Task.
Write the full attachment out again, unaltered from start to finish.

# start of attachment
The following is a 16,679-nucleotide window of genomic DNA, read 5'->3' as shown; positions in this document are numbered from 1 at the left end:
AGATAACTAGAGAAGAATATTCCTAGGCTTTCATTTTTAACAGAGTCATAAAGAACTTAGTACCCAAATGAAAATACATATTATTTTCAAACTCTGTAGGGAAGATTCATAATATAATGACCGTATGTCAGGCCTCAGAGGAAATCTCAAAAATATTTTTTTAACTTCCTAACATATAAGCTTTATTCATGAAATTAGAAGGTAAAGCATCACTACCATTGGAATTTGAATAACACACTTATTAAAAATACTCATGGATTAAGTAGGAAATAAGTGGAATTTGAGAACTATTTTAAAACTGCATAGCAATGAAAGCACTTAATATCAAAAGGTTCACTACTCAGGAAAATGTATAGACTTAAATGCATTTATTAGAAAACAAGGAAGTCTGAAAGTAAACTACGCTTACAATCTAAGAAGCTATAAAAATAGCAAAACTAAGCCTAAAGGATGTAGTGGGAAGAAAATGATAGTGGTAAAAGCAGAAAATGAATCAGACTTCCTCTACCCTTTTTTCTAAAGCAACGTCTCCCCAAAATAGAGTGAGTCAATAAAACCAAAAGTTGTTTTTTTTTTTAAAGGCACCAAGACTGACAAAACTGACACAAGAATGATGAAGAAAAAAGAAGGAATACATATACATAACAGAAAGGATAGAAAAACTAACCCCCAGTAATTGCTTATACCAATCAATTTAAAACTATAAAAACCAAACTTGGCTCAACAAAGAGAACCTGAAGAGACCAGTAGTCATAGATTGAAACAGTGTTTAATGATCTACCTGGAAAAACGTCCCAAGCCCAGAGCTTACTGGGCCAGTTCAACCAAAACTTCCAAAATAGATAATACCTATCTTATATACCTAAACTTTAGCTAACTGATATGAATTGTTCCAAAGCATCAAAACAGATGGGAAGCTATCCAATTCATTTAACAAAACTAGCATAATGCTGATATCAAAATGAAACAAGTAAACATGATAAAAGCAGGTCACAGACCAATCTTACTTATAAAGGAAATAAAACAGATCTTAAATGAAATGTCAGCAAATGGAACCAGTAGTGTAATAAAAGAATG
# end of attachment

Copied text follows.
The following is a 16,679-nucleotide window of genomic DNA, read 5'->3' as shown; positions in this document are numbered from 1 at the left end:
AGATAACTAGAGAAGAATATTCCTAGGCTTTCATTTTTAACAGAGTCATAAAGAACTTAGTACCCAAATGAAAATACATATTATTTTCAAACTCTGTAGGGAAGATTCATAATATAATGACCGTATGTCAGGCCTCAGAGGAAATCTCAAAAATATTTTTTTAACTTCCTAACATATAAGCTTTATTCATGAAATTAGAAGGTAAAGCATCACTACCATTGGAATTTGAATAACACACTTATTAAAAATACTCATGGATTAAGTAGGAAATAAGTGGAATTTGAGAACTATTTTAAAACTGCATAGCAATGAAAGCACTTAATATCAAAAGGTTCACTACTCAGGAAAATGTATAGACTTAAATGCATTTATTAGAAAACAAGGAAGTCTGAAAGTAAACTACGCTTACAATCTAAGAAGCTATAAAAATAGCAAAACTAAGCCTAAAGGATGTAGTGGGAAGAAAATGATAGTGGTAAAAGCAGAAAATGAATCAGACTTCCTCTACCCTTTTTTCTAAAGCAACGTCTCCCCAAAATAGAGTGAGTCAATAAAACCAAAAGTTGTTTTTTTTTTTAAAGGCACCAAGACTGACAAAACTGACACAAGAATGATGAAGAAAAAAGAAGGAATACATATACATAACAGAAAGGATAGAAAAACTAACCCCCAGTAATTGCTTATACCAATCAATTTAAAACTATAAAAACCAAACTTGGCTCAACAAAGAGAACCTGAAGAGACCAGTAGTCATAGATTGAAACAGTGTTTAATGATCTACCTGGAAAAACGTCCCAAGCCCAGAGCTTACTGGGCCAGTTCAACCAAAACTTCCAAAATAGATAATACCTATCTTATATACCTAAACTTTAGCTAACTGATATGAATTGTTCCAAAGCATCAAAACAGATGGGAAGCTATCCAATTCATTTAACAAAACTAGCATAATGCTGATATCAAAATGAAACAAGTAAACATGATAAAAGCAGGTCACAGACCAATCTTACTTATAAAGGAAATAAAACAGATCTTAAATGAAATGTCAGCAAATGGAACCAGTAGTGTAATAAAAGAATG